Time’s new cover perfectly captures the general media attitude toward the federal government.
Donald Trump is a wrecking ball, and his crew is “dismantling government as we know it.”
But is government as we know it such a good thing?
The well-reported story says: "Quietly, the Administration has taken thousands of actions, affecting everyone from the poorest day laborer to the richest investment banker."
But it’s not so quiet, as the piece acknowledges. Trump touts his slashing of regulations all the time. And Communications Director Hope Hicks is quoted as saying: "No president or administration has deregulated or withdrawn as many anticipated regulatory actions as this one in this short amount of time."
The default setting for many in the media is that Republican presidents—especially this Republican president--want to whack government’s vital functions and Democratic presidents want to reinforce them.
The pendulum swings back and forth. Republican administrations often hire industry executives who have chafed under the very regulations they are now in charge of administering. Democratic administrations tend to hire advocates and activists who have spent their careers criticizing business pushing for more regulations.
In the media world this side of the Wall Street Journal editorial page, more regulation is often progress, and less regulation is going backward.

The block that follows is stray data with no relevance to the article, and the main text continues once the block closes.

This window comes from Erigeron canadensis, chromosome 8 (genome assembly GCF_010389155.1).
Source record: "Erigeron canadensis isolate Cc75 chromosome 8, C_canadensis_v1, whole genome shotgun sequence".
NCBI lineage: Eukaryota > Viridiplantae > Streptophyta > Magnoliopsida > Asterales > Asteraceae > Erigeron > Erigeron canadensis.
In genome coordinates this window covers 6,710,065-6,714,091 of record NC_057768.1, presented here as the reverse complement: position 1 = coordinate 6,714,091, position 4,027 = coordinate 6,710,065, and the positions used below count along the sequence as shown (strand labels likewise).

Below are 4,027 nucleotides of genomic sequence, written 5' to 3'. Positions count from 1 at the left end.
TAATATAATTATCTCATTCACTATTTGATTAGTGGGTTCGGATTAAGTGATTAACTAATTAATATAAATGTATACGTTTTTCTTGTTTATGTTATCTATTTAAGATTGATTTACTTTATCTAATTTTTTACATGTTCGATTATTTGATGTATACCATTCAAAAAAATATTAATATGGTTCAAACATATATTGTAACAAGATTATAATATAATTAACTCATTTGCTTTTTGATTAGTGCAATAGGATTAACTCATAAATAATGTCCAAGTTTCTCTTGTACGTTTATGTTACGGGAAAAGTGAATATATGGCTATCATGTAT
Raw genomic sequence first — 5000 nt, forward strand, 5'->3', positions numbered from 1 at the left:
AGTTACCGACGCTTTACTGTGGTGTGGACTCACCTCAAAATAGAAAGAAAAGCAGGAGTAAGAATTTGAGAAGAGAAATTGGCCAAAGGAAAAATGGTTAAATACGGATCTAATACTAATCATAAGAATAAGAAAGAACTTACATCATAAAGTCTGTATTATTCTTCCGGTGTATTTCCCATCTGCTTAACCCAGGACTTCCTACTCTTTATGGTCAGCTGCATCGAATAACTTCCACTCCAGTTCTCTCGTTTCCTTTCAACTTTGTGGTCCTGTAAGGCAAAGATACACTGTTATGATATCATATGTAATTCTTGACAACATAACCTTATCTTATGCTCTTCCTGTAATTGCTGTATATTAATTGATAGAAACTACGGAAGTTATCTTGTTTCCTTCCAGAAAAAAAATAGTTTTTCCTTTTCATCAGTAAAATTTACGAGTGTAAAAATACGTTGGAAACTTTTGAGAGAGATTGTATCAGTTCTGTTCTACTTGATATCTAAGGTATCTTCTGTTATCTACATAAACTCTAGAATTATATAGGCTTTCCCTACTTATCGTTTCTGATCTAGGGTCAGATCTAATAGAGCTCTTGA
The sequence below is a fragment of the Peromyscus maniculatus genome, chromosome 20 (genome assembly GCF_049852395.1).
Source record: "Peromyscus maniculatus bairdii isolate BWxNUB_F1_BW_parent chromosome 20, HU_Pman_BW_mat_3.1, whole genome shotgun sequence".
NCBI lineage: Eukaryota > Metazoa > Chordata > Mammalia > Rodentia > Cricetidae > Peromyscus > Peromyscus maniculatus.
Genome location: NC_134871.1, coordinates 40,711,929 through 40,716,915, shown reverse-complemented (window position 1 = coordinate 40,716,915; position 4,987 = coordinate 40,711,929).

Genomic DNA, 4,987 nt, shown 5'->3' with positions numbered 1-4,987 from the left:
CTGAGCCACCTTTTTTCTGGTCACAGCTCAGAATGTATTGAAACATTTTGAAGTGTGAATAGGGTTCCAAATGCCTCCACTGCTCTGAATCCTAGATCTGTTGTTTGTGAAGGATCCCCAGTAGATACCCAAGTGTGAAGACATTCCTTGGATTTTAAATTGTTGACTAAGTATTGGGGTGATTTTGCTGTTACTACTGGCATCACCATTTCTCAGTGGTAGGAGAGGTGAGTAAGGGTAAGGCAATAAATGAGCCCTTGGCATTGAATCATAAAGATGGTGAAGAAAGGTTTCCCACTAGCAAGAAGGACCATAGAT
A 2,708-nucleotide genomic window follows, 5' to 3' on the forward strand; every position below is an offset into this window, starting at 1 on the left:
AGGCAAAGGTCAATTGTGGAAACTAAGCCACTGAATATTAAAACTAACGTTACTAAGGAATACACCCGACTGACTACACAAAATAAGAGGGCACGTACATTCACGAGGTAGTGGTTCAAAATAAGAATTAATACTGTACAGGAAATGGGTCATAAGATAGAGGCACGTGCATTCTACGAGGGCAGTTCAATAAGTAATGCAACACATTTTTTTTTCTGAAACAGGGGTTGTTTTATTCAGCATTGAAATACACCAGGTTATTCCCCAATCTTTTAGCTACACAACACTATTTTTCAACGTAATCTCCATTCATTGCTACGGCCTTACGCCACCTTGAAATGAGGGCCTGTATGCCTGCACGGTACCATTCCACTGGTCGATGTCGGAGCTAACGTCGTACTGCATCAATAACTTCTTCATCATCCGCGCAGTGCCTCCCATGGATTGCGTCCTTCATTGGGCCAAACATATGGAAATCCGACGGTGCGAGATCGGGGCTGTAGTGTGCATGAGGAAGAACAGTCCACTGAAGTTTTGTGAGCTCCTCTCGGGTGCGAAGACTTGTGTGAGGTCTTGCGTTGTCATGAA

If Barack Obama comes in and reverses the Bush policies and beefs up enforcement, that’s seen as a good thing. If Trump comes in and reverses the Obama policies and scales back enforcement, that’s seen as a troubling thing.
Now we can all agree that government has a core responsibility to ensure clean air and water, safe food and air travel, and solvent banks. I’ve done lots of stories on how regulatory failures have led to housing scandals, environmental disasters and banking failures.
The devil is in the details.
But there’s another side of the argument: that an excessively heavy hand of government can cost jobs by driving up the cost of compliance and paperwork.
So Donald Trump’s wrecking ball might do some damage, but could also hit some things worth knocking down.